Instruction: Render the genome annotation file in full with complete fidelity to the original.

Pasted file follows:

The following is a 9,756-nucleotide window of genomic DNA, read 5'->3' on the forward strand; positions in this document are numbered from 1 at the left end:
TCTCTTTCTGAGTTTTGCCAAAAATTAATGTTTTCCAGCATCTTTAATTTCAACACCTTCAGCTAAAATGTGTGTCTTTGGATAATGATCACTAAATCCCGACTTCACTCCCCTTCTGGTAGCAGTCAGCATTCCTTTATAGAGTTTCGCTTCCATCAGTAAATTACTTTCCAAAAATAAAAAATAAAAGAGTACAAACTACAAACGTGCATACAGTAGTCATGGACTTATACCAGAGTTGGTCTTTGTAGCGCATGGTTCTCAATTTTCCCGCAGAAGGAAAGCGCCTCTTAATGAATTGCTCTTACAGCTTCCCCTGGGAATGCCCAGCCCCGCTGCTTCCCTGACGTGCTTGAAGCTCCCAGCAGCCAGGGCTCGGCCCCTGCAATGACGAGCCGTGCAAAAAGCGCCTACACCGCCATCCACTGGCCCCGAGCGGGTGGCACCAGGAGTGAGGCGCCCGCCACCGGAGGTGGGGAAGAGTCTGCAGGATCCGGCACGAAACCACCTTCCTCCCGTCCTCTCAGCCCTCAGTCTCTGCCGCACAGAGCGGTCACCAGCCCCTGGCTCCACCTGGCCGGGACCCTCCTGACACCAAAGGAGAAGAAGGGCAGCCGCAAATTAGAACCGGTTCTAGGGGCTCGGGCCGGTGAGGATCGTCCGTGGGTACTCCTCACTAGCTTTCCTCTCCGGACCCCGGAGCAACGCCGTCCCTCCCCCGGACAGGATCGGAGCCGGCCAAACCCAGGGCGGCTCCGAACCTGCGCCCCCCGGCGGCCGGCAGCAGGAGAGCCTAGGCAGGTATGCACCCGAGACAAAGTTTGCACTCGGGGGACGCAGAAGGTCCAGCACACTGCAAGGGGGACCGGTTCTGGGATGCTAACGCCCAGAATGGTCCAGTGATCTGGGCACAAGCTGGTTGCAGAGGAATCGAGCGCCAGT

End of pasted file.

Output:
The following is a 9,756-nucleotide window of genomic DNA, read 5'->3' on the forward strand; positions in this document are numbered from 1 at the left end:
TCTCTTTCTGAGTTTTGCCAAAAATTAATGTTTTCCAGCATCTTTAATTTCAACACCTTCAGCTAAAATGTGTGTCTTTGGATAATGATCACTAAATCCCGACTTCACTCCCCTTCTGGTAGCAGTCAGCATTCCTTTATAGAGTTTCGCTTCCATCAGTAAATTACTTTCCAAAAATAAAAAATAAAAGAGTACAAACTACAAACGTGCATACAGTAGTCATGGACTTATACCAGAGTTGGTCTTTGTAGCGCATGGTTCTCAATTTTCCCGCAGAAGGAAAGCGCCTCTTAATGAATTGCTCTTACAGCTTCCCCTGGGAATGCCCAGCCCCGCTGCTTCCCTGACGTGCTTGAAGCTCCCAGCAGCCAGGGCTCGGCCCCTGCAATGACGAGCCGTGCAAAAAGCGCCTACACCGCCATCCACTGGCCCCGAGCGGGTGGCACCAGGAGTGAGGCGCCCGCCACCGGAGGTGGGGAAGAGTCTGCAGGATCCGGCACGAAACCACCTTCCTCCCGTCCTCTCAGCCCTCAGTCTCTGCCGCACAGAGCGGTCACCAGCCCCTGGCTCCACCTGGCCGGGACCCTCCTGACACCAAAGGAGAAGAAGGGCAGCCGCAAATTAGAACCGGTTCTAGGGGCTCGGGCCGGTGAGGATCGTCCGTGGGTACTCCTCACTAGCTTTCCTCTCCGGACCCCGGAGCAACGCCGTCCCTCCCCCGGACAGGATCGGAGCCGGCCAAACCCAGGGCGGCTCCGAACCTGCGCCCCCCGGCGGCCGGCAGCAGGAGAGCCTAGGCAGGTATGCACCCGAGACAAAGTTTGCACTCGGGGGACGCAGAAGGTCCAGCACACTGCAAGGGGGACCGGTTCTGGGATGCTAACGCCCAGAATGGTCCAGTGATCTGGGCACAAGCTGGTTGCAGAGGAATCGAGCGCCAGT